M: "Yeah, he's a white man."
B: "Really? He's a white man."
M: Basically, they're all white men."
LB: "White guy! LB's a white man! LB's a white man. C(r)oc shirt. LB has c(r)oc shirt. Kittycat lub you! Elmo lub you!"
So, I'm trying to put together some resources related to my last post on white parents, white kids, and race. This post talks about the book NurtureShock and some music of the Civil Rights Movement. I've also gotten some great suggestions for kids books that I will share later.
There are many conversations I don't look forward to having with my child. If she could live in a world without death, guns, poverty, sexual violence, hatred of people of color, gay people, women, people with disabilities, that would be wonderful. But we brought her into this world, and this world requires uncomfortable conversations.
Specifically for white parents teaching their white kids about race and racism, there are some web resources you can find by googling "raising anti-racist kids," and such. I've not really looked at these site enough to have solid recommendations. What I didn't see, were any handbooks on Amazon for white parents. You would think there would be such a thing, someone should get writing. One interesting resource is the chapter "See Baby Discriminate," in NurtureShock. Review here at Salon.
The short version of the NurtureShock argument is that white parents are uncomfortable talking to their white kids about race, so they usually fallback on "we are all the same underneath," and encourage kids to be silent about race in order to keep them "color blind." However, the lesson white kids take away from growing up in a racially stratified society is that maybe white people are just better than people of other colors. So, white kids need to learn about racism in order to have some response to racial structures that shape their worlds.
For a little girl like mine that means talking about skin color, and our friends who are all different colors. It also means hearing that "Some people are mean to people who have brown skin. That is not nice. We should never be mean to someone because they look different than us." For many white toddlers and preschoolers that is going to be a really random life lesson, one which may not make any sense to them." But, our lives as parents are all about preparing our kids for future experiences before they encounter them.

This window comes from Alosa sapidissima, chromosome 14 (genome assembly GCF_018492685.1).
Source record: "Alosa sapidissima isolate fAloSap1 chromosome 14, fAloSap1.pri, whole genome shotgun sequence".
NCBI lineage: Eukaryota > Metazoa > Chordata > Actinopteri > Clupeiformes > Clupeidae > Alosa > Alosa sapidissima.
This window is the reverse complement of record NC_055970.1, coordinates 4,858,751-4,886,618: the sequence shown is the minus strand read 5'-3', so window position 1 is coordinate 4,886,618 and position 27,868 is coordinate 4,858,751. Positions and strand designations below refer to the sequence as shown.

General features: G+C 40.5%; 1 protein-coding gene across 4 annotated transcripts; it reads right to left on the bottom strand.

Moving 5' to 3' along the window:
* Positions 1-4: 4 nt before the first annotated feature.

We want our kids to know about guns and bad touches before they ever encounter such a thing. Our kids will encounter race and racism. We only help them by teaching them early the lessons we want them to carry through life.
You'll notice in the phrase above I said "are mean" rather than "were mean." Both phrases are correct, but I think it's important to not only present racism as something historical. Teasing out the differences of racism as it operates today, versus histories of slavery, lynching, and Jim Crow segregation is really challenging, a project for a lifetime. Kids need to think about both what happened in the past and what happens today, of course, in an age appropriate way.
I really like music as a teaching tool, and I think this anthology Sing for Freedom is a great way to talk about the struggles of the Civil Rights Movement. It's mostly songs, with some short spoken word pieces. It's music you can just enjoy that can eventually lead to conversation. LB was stomping around to some of these songs this morning, and if she doesn't yet understand why people were "marching to freedom," at least it will be a familiar concept as she grows older.
I love this video of The Roots doing "Ain't Gonna Let Nobody Turn Me Around," it does include some archival footage that might be scary to the younger and more sensitive set.